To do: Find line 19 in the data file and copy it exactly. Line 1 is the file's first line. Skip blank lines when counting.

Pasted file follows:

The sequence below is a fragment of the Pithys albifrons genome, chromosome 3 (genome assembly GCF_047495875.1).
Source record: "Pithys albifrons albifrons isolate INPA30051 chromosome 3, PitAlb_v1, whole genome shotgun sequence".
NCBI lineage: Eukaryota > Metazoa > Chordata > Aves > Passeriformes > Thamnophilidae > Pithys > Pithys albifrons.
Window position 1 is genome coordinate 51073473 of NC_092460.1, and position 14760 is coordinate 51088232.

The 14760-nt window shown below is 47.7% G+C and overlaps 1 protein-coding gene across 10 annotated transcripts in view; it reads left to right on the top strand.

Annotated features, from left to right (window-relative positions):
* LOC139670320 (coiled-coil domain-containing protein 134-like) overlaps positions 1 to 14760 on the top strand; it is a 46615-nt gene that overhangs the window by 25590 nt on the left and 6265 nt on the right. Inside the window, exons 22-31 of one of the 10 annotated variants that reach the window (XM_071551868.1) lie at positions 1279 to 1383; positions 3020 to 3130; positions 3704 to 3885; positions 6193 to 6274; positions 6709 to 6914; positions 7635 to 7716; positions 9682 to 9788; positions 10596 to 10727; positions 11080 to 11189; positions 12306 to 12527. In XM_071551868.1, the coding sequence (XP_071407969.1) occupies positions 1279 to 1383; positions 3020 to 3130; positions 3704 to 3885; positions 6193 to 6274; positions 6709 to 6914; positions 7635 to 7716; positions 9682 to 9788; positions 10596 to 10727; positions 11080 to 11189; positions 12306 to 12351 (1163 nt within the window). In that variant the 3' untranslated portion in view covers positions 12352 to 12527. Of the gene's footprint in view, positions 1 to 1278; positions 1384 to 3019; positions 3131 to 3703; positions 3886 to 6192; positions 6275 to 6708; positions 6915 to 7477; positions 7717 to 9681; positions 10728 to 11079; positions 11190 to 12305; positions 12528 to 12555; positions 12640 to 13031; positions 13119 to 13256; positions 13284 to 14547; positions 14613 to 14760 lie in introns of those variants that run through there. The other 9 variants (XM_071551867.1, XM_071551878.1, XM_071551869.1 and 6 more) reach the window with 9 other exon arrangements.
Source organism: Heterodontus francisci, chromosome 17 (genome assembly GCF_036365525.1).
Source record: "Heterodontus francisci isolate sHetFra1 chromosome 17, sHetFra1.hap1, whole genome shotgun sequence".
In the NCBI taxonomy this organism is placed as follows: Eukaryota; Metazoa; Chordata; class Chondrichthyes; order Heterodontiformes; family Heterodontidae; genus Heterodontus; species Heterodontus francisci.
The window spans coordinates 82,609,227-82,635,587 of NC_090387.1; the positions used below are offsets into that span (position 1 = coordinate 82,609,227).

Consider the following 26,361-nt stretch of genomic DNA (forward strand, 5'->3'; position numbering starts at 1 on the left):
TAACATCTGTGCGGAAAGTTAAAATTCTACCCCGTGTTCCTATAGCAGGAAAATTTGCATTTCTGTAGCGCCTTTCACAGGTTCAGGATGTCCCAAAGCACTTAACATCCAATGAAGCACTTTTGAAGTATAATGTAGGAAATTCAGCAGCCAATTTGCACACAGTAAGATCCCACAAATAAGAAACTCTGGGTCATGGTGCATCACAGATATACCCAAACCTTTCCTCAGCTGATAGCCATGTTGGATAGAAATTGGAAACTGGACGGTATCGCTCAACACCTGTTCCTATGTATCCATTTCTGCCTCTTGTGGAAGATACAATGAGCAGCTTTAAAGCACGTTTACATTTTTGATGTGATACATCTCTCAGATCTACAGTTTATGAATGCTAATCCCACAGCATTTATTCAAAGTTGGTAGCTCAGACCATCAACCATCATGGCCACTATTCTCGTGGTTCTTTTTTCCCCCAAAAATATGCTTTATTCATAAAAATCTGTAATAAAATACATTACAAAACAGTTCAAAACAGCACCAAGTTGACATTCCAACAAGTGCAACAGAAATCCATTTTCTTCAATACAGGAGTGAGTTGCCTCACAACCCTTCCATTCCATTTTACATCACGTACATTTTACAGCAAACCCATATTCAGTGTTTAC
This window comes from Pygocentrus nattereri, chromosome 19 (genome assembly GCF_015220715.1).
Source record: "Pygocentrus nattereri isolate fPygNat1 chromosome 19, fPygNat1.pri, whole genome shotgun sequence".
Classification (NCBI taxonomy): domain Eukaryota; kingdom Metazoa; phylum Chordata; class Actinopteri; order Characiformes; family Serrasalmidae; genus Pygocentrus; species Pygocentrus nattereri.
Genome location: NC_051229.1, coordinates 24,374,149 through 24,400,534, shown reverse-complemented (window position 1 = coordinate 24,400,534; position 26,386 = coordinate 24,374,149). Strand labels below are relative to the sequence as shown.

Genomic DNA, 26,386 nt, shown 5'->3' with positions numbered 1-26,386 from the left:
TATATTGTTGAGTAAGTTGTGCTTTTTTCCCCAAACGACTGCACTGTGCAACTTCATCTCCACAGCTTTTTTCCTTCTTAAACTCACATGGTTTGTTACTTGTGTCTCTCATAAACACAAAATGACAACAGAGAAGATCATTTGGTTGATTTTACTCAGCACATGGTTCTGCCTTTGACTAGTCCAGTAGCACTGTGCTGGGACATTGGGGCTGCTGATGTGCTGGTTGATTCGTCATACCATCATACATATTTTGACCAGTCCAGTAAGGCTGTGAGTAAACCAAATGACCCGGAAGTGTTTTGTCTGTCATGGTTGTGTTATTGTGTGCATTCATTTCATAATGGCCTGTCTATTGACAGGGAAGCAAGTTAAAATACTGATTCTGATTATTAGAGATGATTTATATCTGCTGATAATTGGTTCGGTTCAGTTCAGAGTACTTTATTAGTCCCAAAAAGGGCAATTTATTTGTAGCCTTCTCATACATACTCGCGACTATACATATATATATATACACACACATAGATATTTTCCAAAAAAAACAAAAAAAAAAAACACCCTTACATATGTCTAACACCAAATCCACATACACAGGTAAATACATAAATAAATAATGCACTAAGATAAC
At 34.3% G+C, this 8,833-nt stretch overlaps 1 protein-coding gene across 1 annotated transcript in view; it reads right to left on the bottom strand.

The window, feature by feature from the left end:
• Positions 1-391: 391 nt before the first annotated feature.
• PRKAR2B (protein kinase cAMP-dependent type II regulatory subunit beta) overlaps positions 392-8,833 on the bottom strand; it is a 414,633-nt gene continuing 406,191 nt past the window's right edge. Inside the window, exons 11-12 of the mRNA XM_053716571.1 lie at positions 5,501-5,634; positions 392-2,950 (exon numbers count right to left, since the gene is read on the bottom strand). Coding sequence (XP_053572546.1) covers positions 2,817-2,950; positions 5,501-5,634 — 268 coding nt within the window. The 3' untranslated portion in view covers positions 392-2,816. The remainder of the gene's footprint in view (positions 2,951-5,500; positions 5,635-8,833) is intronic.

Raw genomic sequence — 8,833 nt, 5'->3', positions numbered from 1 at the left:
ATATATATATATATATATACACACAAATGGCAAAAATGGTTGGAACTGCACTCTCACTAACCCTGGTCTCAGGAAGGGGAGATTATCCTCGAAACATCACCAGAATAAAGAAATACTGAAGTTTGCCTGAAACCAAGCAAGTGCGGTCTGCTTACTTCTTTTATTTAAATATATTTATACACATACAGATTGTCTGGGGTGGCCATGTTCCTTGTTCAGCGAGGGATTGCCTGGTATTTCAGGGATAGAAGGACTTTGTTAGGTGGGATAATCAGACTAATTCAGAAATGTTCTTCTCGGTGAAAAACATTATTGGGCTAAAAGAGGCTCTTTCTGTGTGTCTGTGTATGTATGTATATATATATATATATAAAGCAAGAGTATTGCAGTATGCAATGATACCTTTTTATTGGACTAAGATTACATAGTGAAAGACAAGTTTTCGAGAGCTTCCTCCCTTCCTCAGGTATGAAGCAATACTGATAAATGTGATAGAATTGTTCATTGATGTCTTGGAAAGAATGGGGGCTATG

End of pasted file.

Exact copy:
TATATTGTTGAGTAAGTTGTGCTTTTTTCCCCAAACGACTGCACTGTGCAACTTCATCTCCACAGCTTTTTTCCTTCTTAAACTCACATGGTTTGTTACTTGTGTCTCTCATAAACACAAAATGACAACAGAGAAGATCATTTGGTTGATTTTACTCAGCACATGGTTCTGCCTTTGACTAGTCCAGTAGCACTGTGCTGGGACATTGGGGCTGCTGATGTGCTGGTTGATTCGTCATACCATCATACATATTTTGACCAGTCCAGTAAGGCTGTGAGTAAACCAAATGACCCGGAAGTGTTTTGTCTGTCATGGTTGTGTTATTGTGTGCATTCATTTCATAATGGCCTGTCTATTGACAGGGAAGCAAGTTAAAATACTGATTCTGATTATTAGAGATGATTTATATCTGCTGATAATTGGTTCGGTTCAGTTCAGAGTACTTTATTAGTCCCAAAAAGGGCAATTTATTTGTAGCCTTCTCATACATACTCGCGACTATACATATATATATATACACACACATAGATATTTTCCAAAAAAAACAAAAAAAAAAAACACCCTTACATATGTCTAACACCAAATCCACATACACAGGTAAATACATAAATAAATAATGCACTAAGATAAC